Before there was the financial meltdown of Detroit, of Stockton or of San Bernardino, there was the near death-spiral of Bell, Calif. -- a victim of a corruption scandal in which city officials paid themselves such outrageous salaries that the city almost went broke.
Now, with the sentencing this week of Bell's former Assistant City Manager Angela Spaccia, the town's travails have wound down. On Monday a jury found Spaccia guilty of conspiracy and misappropriation of public funds, among other charges.
Deputy District Attorney Sean Hassett says Spaccia faces up to 17 years in prison.
According to The Associated Press, Spaccia testified that she probably was making too much money when her salary exceeded $340,000 a year.
Bell has a population of 35,000. One in four residents lives below the poverty line.
In a news conference after the sentencing, District Attorney Jackie Lacey, referring to the collective theft by the city's officials, said this had been the most significant corruption case her office had ever prosecuted. Bell's former city officials, she said, had perpetrated what she called "grand theft by paycheck" amounting to $6 million.
The scandal, described by the Los Angeles Times as "corruption on steroids," first made headlines in 2010. But it began earlier, in 1988, when Robert Rizzo, then the town manager for Hesperia, Calif., got hired as the manager for Bell. According to the Los Angeles Times, Rizzo got the job in part because he had been willing to work for less money than other candidates.
Over time, according to prosecutors, Rizzo's salary and benefits package ballooned to $12 million. He allegedly secured the cooperation of his fellow officials by offering them similarly rich rewards. The city's former police chief, for example, got compensation of $457,000 a year. City council members each received $100,000.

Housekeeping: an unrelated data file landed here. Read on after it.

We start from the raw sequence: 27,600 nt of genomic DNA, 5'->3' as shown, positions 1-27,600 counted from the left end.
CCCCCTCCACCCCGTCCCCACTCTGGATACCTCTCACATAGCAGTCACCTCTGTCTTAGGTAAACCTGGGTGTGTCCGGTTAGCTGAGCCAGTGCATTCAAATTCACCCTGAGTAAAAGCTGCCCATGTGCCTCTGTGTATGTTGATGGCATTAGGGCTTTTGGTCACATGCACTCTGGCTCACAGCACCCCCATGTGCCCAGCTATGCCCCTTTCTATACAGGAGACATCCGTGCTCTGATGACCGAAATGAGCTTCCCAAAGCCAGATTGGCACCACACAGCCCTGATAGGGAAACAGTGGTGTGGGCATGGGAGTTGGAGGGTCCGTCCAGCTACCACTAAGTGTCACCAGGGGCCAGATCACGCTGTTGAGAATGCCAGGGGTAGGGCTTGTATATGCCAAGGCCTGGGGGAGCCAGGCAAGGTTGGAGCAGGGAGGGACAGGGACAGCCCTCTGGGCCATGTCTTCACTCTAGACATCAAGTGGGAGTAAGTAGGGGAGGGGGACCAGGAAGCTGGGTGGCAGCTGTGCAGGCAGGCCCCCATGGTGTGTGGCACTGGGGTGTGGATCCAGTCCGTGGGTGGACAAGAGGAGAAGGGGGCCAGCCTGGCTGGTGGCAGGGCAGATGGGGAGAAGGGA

The state of California brought suit in 2010, accusing Rizzo and other city leaders of plotting to enrich themselves and to conceal their compensation. Five former council members have since been convicted of fraud.
Rizzo eventually pleaded no contest to 69 charges, leaving Spaccia to stand trial alone.
Hassett told the AP that Spaccia had been unrepentant. Regarding her salary, her attorney, Harland Braun, said, "When something seems too good to be true, it is too good to be true. She realizes that now." An attempt by ABC News to reach Braun for further comment was not successful.
Rizzo, who is scheduled to be sentenced this March, could face up to 12 years in prison. Separately he is being investigated for tax fraud charges by federal officials.
Rizzo's attorney, James Spertus, tells ABC News: "Mr. Rizzo accepted responsibility and is trying to make things right, while Ms. Spaccia continues to deny responsibility for any wrongdoing and continues to blame others. Hopefully, the ultimate sentences in these cases will reflect these differences. Ms. Spaccia is far more deserving of punishment than Mr. Rizzo."
So far, says Spertus, not one of the defendants has been asked to make restitution. "There have been no orders yet. It happens at sentencing, and Mr. Rizzo will try to make full restitution."